In order to combat fraudulent use of privileged stock exchange information, ensure the integrity of European financial markets and enhance investor confidence in those markets a Regulation establishes a common regulatory framework on insider dealing, the unlawful disclosure of inside information and market manipulation (market abuse regulation) [Regulation 596/2014, last amended by Regulation 2016/1011]. Member States must prohibit any person who possesses inside information (as defined in the Regulation) from using that information by acquiring or disposing of for his own account or for the account of a third party, either directly or indirectly, financial instruments to which that information relates. "Market manipulation" means notably transactions or dissemination of information, which give false or misleading signals as to the supply of, demand for or price of financial instruments or which employ fictitious devices or any other form of deception or contrivance. Taking into account the legal framework established by Regulation 596/2014 and its implementing measures, a Directive establishes minimum rules for criminal sanctions for insider dealing, for unlawful disclosure of inside information and for market manipulation to ensure the integrity of financial markets in the Union and to enhance investor protection and confidence in those markets (market abuse directive) [Directive 2014/57].

    Credit rating agencies play an important role in global securities and banking markets, as their credit ratings are used by investors, borrowers, issuers and governments as part of making informed investment and financing decisions. Currently, most credit rating agencies have their headquarters outside the European Union and are subject to European law only in limited areas. These agencies are considered to have failed, first, to reflect early enough in their credit ratings the worsening market conditions in 2008, and second, to adjust their credit ratings in time following the deepening market crisis. As a response to the world financial crisis, a 2009 Regulation introduced a common regulatory approach in order to enhance the integrity, transparency, responsibility, good governance and reliability of credit rating activities, contributing to the quality of credit ratings issued in the European Union, thereby contributing to the smooth functioning of the internal market while achieving a high level of consumer and investor protection [Regulation 1060/2009, last amended by Directive 2014/51]. Three Commission Regulations fix the regulatory technical standards: (a) for the periodic reporting on fees charged by credit rating agencies for the purpose of ongoing supervision by the European Securities and Markets Authority (ESMA) [Regulation 2015/1, see section 7.3]; (b) for the presentation of the information that credit rating agencies make available to ESMA [Regulation 2015/2]; and (c) on disclosure requirements for structured finance instruments [Regulation 2015/3].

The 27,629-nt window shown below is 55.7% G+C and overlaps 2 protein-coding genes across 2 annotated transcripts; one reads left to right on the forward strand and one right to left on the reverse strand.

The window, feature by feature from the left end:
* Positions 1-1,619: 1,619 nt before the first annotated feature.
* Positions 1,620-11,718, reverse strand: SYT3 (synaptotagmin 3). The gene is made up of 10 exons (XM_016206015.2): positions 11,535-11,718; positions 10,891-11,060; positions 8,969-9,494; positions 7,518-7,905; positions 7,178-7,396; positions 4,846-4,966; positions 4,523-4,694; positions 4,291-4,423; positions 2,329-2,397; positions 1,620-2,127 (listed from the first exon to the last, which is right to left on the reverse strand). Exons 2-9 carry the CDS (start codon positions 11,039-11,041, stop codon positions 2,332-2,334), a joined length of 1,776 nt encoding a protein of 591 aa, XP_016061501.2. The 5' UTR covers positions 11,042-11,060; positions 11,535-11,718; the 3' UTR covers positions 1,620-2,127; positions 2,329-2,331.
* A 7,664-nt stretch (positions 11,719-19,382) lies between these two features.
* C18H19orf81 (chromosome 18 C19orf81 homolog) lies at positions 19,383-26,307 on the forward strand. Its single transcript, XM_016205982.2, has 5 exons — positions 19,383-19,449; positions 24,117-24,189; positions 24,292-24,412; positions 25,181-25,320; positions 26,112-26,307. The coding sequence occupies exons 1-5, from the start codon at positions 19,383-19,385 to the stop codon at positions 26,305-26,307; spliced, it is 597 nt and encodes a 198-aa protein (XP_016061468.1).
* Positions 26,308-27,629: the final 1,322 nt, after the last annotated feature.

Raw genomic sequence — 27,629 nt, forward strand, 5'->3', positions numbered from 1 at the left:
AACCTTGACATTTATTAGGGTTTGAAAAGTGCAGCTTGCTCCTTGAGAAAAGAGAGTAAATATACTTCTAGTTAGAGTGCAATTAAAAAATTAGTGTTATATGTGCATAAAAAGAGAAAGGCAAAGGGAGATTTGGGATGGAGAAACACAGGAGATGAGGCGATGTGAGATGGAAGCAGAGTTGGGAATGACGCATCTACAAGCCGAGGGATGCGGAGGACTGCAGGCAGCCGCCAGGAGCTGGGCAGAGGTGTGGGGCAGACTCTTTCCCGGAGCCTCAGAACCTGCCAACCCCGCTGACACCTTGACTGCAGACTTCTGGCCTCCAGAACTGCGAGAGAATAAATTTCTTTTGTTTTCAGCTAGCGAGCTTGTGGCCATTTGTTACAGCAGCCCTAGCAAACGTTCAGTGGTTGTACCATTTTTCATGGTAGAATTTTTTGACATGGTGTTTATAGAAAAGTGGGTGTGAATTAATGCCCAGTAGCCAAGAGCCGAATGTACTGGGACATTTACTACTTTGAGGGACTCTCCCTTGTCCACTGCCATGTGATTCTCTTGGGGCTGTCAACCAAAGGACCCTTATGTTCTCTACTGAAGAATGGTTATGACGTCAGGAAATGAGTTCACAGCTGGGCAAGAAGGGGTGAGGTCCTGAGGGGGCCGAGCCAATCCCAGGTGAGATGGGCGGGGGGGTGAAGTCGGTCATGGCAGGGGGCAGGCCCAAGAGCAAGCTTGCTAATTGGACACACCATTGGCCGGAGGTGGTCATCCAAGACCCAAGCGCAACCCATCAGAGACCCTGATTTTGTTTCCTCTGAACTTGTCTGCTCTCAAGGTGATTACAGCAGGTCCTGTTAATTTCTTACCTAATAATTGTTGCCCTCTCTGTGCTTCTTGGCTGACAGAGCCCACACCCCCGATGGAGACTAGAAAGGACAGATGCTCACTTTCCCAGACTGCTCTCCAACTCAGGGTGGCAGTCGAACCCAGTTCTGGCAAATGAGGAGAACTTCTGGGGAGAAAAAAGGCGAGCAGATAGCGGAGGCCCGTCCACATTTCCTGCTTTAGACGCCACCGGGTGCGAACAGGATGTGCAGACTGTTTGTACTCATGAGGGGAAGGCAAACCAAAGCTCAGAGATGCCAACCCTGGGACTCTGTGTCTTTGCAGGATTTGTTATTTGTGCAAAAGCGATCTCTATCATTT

The coordination of the conditions for the admission of securities to official listing on stock exchanges situated or operating in the Member States is aimed at providing uniform guarantees to investors in the various Member States [Directive 2001/34]. It facilitates both the admission to official stock exchange listing, in each such State, of securities from other Member States and the listing of any given security on a number of stock exchanges in the EU. It may accordingly make for greater interpenetration of national securities markets by removing those obstacles that may prudently be removed and therefore contribute to the prospect of establishing a European capital market. The "single passport" for issuers harmonises the requirements for the drawing up, approval and distribution of the prospectus to be published when securities are offered to the public or admitted to trading [Regulation 2017/1129. It aims to ensure that adequate and equivalent disclosure standards are in place in all Member States, so as to afford investors throughout the European Union a uniform degree of protection. Minimum guidelines and common principles are established for the conduct of takeover bids (OPA) for the securities of companies governed by the laws of Member States, where all or some of those securities are admitted to trading on a regulated market [Directive 2004/25, last amended by Regulation  2016/1675]. A Directive establishes requirements in relation to the disclosure of periodic and ongoing information about issuers whose securities are already admitted to trading on a regulated market situated or operating within a Member State [Directive 2004/109, last amended by Directive 2013/50].

    A central factor for the proper functioning of the internal market in transferable securities is the Directive relating to undertakings for collective investment in transferable securities (UCITS) [Directive 2009/65, last amended by Directive 2014/91]. It coordinates the rules governing such undertakings in the Member States with a view, on the one hand, to approximating the investment policies and the conditions of competition between these UCITS at European level and, on the other hand, to achieving effective and more uniform protection of shareholders in such undertakings. This coordination allows a "European passport" regime, whereby financial undertakings authorised to offer services in one Member State may offer their services throughout the internal market without additional authorisation.